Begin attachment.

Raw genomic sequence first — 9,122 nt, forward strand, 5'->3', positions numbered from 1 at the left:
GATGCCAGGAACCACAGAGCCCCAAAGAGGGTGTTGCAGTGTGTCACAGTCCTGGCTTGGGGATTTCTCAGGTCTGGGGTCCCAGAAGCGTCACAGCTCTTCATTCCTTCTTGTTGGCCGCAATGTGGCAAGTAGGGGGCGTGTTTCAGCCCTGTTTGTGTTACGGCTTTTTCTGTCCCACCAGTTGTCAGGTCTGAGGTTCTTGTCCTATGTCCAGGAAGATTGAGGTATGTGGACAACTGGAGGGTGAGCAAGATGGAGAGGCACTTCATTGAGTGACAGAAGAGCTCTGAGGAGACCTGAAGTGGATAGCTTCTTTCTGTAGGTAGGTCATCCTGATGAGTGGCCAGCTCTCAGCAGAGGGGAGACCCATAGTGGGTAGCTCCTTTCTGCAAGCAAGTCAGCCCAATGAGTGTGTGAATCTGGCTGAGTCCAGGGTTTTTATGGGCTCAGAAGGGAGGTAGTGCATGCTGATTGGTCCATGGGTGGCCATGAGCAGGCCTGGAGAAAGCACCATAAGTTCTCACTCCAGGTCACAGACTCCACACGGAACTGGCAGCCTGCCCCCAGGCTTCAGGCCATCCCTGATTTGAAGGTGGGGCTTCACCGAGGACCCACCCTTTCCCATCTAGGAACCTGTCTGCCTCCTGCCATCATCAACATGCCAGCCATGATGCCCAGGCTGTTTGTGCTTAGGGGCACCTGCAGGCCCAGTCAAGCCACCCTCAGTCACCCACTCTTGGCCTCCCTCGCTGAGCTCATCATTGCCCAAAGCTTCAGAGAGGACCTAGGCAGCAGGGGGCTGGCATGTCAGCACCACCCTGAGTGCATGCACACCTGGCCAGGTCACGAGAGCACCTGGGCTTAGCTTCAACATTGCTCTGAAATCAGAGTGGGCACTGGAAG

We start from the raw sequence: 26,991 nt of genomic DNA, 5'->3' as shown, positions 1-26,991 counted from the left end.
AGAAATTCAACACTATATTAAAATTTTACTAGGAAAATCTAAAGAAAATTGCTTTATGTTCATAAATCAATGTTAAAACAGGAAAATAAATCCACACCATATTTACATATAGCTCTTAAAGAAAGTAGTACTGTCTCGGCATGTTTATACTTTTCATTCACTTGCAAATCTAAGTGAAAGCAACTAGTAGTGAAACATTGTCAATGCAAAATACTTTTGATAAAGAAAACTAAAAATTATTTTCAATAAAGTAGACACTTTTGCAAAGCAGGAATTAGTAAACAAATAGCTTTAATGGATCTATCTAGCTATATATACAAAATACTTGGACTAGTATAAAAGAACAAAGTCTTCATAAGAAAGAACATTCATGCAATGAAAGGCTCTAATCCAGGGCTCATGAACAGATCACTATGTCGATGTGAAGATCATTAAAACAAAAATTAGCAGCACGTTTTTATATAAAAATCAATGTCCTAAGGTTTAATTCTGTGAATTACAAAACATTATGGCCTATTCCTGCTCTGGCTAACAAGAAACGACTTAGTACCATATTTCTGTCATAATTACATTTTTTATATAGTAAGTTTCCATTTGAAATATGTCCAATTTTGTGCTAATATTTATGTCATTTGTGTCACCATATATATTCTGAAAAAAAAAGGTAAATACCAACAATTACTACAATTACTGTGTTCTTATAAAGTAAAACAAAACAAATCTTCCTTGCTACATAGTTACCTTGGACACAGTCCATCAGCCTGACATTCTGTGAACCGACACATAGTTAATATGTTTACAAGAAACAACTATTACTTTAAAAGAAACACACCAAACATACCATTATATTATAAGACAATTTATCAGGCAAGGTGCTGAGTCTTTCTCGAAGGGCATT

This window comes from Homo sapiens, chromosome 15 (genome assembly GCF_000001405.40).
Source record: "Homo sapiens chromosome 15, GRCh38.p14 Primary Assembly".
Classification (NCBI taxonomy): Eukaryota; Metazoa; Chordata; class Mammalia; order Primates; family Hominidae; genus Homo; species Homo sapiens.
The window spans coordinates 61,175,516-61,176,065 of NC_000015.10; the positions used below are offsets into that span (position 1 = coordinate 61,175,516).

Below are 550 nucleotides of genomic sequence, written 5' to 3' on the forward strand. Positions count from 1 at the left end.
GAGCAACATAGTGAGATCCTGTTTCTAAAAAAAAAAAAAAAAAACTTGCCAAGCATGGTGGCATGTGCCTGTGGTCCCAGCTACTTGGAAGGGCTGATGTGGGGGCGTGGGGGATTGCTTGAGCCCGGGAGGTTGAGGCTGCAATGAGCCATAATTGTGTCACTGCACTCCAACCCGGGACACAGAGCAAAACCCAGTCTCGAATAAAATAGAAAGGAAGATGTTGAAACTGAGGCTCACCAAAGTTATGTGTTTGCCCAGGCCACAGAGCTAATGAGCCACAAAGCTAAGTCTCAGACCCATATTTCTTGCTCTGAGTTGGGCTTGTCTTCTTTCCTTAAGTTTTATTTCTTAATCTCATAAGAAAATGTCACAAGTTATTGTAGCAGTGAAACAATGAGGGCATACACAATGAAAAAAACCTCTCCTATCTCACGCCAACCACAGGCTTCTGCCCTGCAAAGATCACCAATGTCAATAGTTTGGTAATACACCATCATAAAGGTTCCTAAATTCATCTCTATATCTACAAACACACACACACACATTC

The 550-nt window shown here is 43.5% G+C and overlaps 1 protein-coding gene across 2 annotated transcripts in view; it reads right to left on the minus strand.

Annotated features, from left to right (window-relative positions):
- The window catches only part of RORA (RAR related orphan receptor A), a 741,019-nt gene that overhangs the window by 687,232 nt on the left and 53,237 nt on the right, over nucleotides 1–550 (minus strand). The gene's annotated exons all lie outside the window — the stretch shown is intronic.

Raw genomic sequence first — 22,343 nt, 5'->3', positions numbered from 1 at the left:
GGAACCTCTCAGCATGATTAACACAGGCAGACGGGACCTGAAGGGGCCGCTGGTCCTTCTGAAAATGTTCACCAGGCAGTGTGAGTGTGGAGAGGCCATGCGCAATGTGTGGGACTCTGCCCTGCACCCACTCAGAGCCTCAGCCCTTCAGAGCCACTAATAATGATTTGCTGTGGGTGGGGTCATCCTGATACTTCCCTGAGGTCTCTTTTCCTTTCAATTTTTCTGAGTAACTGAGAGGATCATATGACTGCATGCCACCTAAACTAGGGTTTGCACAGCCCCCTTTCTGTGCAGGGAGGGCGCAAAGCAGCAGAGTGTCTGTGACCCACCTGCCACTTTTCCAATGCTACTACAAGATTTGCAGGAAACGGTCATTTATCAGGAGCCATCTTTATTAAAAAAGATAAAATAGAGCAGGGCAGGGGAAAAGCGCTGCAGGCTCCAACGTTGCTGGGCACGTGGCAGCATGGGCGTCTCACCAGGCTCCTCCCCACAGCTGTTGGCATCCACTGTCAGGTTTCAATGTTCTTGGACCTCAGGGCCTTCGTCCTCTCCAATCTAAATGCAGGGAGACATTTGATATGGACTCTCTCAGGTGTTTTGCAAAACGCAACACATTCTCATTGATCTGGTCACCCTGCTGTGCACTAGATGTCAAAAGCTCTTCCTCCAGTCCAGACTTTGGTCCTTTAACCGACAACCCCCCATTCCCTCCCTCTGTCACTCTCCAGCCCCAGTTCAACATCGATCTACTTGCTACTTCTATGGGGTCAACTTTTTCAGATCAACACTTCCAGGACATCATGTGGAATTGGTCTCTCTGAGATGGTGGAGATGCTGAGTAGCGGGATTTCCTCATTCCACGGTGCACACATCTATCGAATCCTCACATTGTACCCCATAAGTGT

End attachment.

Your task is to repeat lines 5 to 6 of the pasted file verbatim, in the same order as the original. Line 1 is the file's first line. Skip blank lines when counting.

This window comes from Homo sapiens, chromosome 15 (genome assembly GCF_000001405.40).
Source record: "Homo sapiens chromosome 15, GRCh38.p14 Primary Assembly".